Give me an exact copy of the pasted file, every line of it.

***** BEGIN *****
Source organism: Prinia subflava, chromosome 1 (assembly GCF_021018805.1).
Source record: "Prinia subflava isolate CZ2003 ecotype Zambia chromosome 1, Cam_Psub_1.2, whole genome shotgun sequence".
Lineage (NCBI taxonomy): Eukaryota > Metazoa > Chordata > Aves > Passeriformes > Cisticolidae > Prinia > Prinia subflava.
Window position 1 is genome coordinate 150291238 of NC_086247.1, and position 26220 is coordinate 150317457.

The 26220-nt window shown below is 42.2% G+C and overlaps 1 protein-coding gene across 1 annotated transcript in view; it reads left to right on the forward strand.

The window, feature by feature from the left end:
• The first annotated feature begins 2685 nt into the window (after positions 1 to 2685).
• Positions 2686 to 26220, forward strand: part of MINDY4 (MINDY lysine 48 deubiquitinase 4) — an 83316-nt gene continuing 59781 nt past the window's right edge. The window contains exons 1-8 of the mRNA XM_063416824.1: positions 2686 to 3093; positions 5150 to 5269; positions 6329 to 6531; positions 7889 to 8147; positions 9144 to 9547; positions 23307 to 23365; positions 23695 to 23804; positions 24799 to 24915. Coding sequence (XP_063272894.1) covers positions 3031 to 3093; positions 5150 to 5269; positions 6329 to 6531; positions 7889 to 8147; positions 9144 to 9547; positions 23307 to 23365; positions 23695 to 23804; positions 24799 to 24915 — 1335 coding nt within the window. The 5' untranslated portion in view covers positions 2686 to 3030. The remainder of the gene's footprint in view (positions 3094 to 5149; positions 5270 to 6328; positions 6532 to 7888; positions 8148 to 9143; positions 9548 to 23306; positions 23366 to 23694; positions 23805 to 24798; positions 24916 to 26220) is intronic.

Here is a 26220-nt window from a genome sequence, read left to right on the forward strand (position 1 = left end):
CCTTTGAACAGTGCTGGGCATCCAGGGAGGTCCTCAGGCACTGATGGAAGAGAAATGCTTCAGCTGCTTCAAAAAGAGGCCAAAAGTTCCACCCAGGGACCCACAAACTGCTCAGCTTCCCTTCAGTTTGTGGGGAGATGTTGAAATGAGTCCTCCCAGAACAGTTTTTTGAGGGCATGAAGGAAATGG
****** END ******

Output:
Source organism: Prinia subflava, chromosome 1 (assembly GCF_021018805.1).
Source record: "Prinia subflava isolate CZ2003 ecotype Zambia chromosome 1, Cam_Psub_1.2, whole genome shotgun sequence".
Lineage (NCBI taxonomy): Eukaryota > Metazoa > Chordata > Aves > Passeriformes > Cisticolidae > Prinia > Prinia subflava.
Window position 1 is genome coordinate 150291238 of NC_086247.1, and position 26220 is coordinate 150317457.

The 26220-nt window shown below is 42.2% G+C and overlaps 1 protein-coding gene across 1 annotated transcript in view; it reads left to right on the forward strand.

The window, feature by feature from the left end:
• The first annotated feature begins 2685 nt into the window (after positions 1 to 2685).
• Positions 2686 to 26220, forward strand: part of MINDY4 (MINDY lysine 48 deubiquitinase 4) — an 83316-nt gene continuing 59781 nt past the window's right edge. The window contains exons 1-8 of the mRNA XM_063416824.1: positions 2686 to 3093; positions 5150 to 5269; positions 6329 to 6531; positions 7889 to 8147; positions 9144 to 9547; positions 23307 to 23365; positions 23695 to 23804; positions 24799 to 24915. Coding sequence (XP_063272894.1) covers positions 3031 to 3093; positions 5150 to 5269; positions 6329 to 6531; positions 7889 to 8147; positions 9144 to 9547; positions 23307 to 23365; positions 23695 to 23804; positions 24799 to 24915 — 1335 coding nt within the window. The 5' untranslated portion in view covers positions 2686 to 3030. The remainder of the gene's footprint in view (positions 3094 to 5149; positions 5270 to 6328; positions 6532 to 7888; positions 8148 to 9143; positions 9548 to 23306; positions 23366 to 23694; positions 23805 to 24798; positions 24916 to 26220) is intronic.

Here is a 26220-nt window from a genome sequence, read left to right on the forward strand (position 1 = left end):
CCTTTGAACAGTGCTGGGCATCCAGGGAGGTCCTCAGGCACTGATGGAAGAGAAATGCTTCAGCTGCTTCAAAAAGAGGCCAAAAGTTCCACCCAGGGACCCACAAACTGCTCAGCTTCCCTTCAGTTTGTGGGGAGATGTTGAAATGAGTCCTCCCAGAACAGTTTTTTGAGGGCATGAAGGAAATGG